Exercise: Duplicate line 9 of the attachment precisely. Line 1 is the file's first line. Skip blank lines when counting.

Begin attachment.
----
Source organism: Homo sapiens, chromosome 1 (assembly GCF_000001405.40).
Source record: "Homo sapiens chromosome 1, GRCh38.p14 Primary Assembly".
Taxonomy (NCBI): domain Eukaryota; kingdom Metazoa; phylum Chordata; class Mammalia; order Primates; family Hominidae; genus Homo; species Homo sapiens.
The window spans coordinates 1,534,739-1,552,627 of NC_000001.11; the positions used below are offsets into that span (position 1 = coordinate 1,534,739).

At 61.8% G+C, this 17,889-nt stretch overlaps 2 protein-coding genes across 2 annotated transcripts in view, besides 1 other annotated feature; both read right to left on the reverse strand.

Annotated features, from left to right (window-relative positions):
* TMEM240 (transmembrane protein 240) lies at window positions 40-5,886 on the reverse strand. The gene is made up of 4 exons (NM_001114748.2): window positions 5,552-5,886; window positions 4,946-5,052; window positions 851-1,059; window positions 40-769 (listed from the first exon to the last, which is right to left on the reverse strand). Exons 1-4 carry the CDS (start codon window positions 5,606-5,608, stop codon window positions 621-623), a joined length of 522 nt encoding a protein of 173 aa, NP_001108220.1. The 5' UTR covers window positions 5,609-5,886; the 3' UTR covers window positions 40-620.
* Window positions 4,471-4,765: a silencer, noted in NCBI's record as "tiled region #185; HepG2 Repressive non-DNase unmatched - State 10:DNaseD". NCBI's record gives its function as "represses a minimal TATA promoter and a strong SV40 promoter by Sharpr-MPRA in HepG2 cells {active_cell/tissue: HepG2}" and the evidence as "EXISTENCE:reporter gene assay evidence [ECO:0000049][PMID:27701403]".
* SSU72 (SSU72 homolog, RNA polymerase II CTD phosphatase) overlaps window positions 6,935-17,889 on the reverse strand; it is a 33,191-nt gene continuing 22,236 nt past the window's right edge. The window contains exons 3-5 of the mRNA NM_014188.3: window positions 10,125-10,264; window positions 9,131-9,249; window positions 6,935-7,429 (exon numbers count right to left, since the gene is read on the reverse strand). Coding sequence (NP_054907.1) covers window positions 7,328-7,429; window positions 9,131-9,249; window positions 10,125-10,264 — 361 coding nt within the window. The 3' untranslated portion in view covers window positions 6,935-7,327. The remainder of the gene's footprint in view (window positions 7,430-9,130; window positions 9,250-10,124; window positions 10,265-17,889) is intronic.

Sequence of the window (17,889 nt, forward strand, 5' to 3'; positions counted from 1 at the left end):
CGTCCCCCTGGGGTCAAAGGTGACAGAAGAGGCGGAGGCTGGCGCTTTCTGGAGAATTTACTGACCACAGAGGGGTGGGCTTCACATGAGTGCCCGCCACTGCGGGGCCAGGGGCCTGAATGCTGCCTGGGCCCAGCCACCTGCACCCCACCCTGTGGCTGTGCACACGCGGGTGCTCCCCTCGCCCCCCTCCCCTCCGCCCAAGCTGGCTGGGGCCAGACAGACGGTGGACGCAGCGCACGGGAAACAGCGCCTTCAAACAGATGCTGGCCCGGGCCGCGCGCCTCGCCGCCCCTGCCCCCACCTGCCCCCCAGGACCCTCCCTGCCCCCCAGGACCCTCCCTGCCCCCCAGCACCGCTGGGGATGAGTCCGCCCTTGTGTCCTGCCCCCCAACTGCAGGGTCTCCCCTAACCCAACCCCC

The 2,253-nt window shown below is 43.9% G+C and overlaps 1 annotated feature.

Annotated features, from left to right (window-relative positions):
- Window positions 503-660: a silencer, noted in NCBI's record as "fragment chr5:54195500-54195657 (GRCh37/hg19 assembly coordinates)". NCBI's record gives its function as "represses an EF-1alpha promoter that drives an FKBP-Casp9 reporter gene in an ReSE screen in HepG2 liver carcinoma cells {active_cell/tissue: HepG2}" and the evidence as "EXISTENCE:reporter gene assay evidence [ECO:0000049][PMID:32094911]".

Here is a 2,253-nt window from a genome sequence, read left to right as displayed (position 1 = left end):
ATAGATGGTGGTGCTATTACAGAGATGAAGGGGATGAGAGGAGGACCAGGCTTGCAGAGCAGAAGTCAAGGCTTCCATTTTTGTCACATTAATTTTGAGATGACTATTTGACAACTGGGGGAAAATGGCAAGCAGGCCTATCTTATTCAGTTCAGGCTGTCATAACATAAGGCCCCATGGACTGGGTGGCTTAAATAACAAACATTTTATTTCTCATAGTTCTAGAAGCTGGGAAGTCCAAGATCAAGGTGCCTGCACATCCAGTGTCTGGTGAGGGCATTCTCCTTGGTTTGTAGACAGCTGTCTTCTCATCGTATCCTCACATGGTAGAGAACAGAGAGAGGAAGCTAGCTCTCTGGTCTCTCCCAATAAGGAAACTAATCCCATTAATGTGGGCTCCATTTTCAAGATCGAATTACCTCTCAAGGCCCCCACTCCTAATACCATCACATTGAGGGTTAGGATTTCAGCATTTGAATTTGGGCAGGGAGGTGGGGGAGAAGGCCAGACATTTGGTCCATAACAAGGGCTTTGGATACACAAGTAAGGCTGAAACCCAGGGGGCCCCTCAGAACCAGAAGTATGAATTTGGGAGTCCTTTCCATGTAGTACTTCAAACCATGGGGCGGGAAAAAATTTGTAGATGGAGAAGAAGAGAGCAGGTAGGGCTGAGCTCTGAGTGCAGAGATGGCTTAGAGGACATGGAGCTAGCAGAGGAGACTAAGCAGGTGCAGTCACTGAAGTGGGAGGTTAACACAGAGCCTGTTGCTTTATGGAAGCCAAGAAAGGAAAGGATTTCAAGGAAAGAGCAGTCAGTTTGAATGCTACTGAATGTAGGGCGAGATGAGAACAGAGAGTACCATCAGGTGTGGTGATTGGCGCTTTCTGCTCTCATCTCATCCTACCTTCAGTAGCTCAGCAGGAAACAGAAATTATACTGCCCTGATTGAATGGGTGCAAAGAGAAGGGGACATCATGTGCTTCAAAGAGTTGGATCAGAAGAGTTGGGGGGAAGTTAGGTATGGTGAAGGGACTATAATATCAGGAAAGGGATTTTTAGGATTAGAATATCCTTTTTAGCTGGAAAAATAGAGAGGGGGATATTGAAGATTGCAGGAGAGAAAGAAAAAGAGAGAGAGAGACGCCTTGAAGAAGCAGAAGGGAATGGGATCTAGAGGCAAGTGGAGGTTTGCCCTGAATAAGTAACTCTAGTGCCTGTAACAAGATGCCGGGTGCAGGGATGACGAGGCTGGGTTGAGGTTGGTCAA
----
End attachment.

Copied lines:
* SSU72 (SSU72 homolog, RNA polymerase II CTD phosphatase) overlaps window positions 6,935-17,889 on the reverse strand; it is a 33,191-nt gene continuing 22,236 nt past the window's right edge. The window contains exons 3-5 of the mRNA NM_014188.3: window positions 10,125-10,264; window positions 9,131-9,249; window positions 6,935-7,429 (exon numbers count right to left, since the gene is read on the reverse strand). Coding sequence (NP_054907.1) covers window positions 7,328-7,429; window positions 9,131-9,249; window positions 10,125-10,264 — 361 coding nt within the window. The 3' untranslated portion in view covers window positions 6,935-7,327. The remainder of the gene's footprint in view (window positions 7,430-9,130; window positions 9,250-10,124; window positions 10,265-17,889) is intronic.